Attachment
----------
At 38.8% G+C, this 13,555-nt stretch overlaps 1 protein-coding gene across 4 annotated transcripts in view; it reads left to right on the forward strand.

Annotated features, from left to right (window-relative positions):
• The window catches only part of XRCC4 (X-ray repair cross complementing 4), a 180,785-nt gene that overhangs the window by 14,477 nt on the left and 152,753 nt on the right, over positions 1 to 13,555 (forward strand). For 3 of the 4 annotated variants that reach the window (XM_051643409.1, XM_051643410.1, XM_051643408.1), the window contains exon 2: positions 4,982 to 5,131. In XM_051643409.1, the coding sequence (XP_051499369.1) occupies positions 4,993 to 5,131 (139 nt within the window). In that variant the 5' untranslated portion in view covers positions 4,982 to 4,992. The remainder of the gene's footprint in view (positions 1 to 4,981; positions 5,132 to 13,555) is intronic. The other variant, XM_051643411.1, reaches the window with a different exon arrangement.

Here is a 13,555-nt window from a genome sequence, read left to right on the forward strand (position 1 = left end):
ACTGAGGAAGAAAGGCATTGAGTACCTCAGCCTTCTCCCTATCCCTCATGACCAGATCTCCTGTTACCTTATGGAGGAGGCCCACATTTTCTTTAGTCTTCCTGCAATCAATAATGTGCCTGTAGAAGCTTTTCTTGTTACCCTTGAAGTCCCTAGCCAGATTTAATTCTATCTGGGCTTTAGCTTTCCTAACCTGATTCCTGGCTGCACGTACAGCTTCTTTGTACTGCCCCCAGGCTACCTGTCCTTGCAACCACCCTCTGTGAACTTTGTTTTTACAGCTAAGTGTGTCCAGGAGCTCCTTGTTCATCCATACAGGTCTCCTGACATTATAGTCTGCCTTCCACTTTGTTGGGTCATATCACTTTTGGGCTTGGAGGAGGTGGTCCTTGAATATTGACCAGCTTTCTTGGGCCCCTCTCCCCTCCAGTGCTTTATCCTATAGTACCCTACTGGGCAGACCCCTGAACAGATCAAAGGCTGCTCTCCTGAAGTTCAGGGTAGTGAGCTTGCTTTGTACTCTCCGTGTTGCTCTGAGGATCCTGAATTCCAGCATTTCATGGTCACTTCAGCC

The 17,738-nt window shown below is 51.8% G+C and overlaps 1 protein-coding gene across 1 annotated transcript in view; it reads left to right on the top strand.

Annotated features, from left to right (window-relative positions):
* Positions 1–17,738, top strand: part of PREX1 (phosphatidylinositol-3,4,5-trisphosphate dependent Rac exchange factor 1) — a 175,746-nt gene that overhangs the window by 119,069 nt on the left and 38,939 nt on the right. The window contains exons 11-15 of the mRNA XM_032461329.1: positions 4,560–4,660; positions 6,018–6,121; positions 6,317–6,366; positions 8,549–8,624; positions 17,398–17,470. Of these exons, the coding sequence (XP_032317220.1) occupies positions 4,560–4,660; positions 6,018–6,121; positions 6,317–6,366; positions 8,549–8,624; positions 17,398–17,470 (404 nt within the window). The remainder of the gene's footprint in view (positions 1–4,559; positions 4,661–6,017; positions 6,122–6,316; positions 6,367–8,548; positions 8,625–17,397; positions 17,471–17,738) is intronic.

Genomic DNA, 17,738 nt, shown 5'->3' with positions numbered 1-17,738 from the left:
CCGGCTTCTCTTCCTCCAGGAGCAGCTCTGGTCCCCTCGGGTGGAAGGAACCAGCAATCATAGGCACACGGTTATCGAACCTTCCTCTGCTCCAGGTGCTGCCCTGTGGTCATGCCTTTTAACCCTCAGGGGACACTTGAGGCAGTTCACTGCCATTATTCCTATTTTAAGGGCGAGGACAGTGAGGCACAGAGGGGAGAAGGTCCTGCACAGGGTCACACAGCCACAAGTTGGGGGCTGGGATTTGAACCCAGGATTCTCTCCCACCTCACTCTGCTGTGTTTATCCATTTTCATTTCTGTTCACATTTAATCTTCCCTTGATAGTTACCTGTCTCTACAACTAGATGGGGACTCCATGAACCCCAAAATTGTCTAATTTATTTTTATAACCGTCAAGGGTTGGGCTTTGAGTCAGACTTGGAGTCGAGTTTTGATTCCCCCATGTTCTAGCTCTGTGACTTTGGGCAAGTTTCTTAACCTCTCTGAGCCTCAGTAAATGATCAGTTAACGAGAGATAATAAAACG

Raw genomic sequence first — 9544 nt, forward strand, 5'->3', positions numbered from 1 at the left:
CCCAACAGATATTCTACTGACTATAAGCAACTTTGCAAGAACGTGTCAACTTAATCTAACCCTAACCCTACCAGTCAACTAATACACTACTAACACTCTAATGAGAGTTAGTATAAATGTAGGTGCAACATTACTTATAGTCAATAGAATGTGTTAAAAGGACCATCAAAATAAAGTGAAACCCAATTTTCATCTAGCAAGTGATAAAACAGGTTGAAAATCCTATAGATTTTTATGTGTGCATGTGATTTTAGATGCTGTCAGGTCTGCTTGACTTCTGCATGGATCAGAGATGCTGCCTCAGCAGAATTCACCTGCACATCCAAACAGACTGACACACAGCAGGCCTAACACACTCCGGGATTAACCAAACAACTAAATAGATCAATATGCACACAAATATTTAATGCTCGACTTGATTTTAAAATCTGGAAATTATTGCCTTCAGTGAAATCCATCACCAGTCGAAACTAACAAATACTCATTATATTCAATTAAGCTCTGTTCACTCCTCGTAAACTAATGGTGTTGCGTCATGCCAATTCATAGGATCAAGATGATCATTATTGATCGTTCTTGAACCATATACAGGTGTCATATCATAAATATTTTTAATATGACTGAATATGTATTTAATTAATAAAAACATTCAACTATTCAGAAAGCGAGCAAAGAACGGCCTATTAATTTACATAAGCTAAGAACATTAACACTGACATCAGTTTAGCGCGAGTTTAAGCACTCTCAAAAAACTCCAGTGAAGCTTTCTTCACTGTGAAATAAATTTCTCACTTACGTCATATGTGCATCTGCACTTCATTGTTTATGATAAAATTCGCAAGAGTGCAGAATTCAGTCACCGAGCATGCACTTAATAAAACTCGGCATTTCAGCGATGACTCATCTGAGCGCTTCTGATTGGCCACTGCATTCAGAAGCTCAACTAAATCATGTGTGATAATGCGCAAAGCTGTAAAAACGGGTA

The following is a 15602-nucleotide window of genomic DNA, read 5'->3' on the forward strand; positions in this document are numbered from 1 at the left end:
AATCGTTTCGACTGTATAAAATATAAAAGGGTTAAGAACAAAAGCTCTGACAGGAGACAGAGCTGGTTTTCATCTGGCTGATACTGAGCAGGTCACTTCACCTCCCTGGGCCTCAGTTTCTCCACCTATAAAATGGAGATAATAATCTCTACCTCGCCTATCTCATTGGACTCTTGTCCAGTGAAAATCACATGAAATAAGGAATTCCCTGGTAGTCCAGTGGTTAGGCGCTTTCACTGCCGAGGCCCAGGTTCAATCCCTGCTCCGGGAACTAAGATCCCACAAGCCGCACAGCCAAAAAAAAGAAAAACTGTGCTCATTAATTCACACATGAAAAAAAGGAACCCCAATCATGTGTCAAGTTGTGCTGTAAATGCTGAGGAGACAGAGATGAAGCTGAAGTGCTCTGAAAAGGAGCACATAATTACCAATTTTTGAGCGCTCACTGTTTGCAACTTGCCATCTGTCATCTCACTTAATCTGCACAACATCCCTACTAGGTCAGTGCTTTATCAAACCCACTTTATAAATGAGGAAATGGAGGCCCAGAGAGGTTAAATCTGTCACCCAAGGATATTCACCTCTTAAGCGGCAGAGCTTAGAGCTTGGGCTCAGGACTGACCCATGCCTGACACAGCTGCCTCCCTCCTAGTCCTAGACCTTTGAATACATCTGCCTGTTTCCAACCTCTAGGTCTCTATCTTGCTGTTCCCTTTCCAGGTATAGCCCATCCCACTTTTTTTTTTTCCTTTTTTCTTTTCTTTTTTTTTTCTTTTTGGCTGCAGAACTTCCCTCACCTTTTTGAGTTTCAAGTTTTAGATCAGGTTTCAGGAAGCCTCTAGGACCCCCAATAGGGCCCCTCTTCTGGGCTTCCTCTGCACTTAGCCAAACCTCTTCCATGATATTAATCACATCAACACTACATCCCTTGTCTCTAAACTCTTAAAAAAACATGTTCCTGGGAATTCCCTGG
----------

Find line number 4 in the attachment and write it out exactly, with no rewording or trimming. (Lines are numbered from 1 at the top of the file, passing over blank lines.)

Here is a 13,555-nt window from a genome sequence, read left to right on the forward strand (position 1 = left end):